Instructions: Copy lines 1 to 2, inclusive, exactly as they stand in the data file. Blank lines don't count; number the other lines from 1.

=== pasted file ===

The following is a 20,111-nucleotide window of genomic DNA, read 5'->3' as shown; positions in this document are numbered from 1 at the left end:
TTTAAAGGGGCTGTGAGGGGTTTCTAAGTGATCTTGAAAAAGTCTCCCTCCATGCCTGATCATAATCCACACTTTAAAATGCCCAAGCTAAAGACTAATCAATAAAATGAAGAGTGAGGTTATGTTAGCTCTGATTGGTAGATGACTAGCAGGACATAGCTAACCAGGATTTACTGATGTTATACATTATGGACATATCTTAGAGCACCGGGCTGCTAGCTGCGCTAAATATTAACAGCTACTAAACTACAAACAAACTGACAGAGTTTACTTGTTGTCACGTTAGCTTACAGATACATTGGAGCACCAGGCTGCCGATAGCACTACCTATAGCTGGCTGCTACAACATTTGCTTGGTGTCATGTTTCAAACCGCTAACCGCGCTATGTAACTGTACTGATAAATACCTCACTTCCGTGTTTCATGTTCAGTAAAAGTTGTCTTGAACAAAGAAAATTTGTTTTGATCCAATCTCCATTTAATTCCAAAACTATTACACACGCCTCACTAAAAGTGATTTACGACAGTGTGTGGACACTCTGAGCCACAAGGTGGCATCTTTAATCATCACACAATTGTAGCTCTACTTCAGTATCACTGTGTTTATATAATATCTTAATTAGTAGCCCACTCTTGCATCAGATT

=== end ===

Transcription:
The following is a 20,111-nucleotide window of genomic DNA, read 5'->3' as shown; positions in this document are numbered from 1 at the left end:
TTTAAAGGGGCTGTGAGGGGTTTCTAAGTGATCTTGAAAAAGTCTCCCTCCATGCCTGATCATAATCCACACTTTAAAATGCCCAAGCTAAAGACTAATCAATAAAATGAAGAGTGAGGTTATGTTAGCTCTGATTGGTAGATGACTAGCAGGACATAGCTAACCAGGATTTACTGATGTTATACATTATGGACATATCTTAGAGCACCGGGCTGCTAGCTGCGCTAAATATTAACAGCTACTAAACTACAAACAAACTGACAGAGTTTACTTGTTGTCACGTTAGCTTACAGATACATTGGAGCACCAGGCTGCCGATAGCACTACCTATAGCTGGCTGCTACAACATTTGCTTGGTGTCATGTTTCAAACCGCTAACCGCGCTATGTAACTGTACTGATAAATACCTCACTTCCGTGTTTCATGTTCAGTAAAAGTTGTCTTGAACAAAGAAAATTTGTTTTGATCCAATCTCCATTTAATTCCAAAACTATTACACACGCCTCACTAAAAGTGATTTACGACAGTGTGTGGACACTCTGAGCCACAAGGTGGCATCTTTAATCATCACACAATTGTAGCTCTACTTCAGTATCACTGTGTTTATATAATATCTTAATTAGTAGCCCACTCTTGCATCAGATT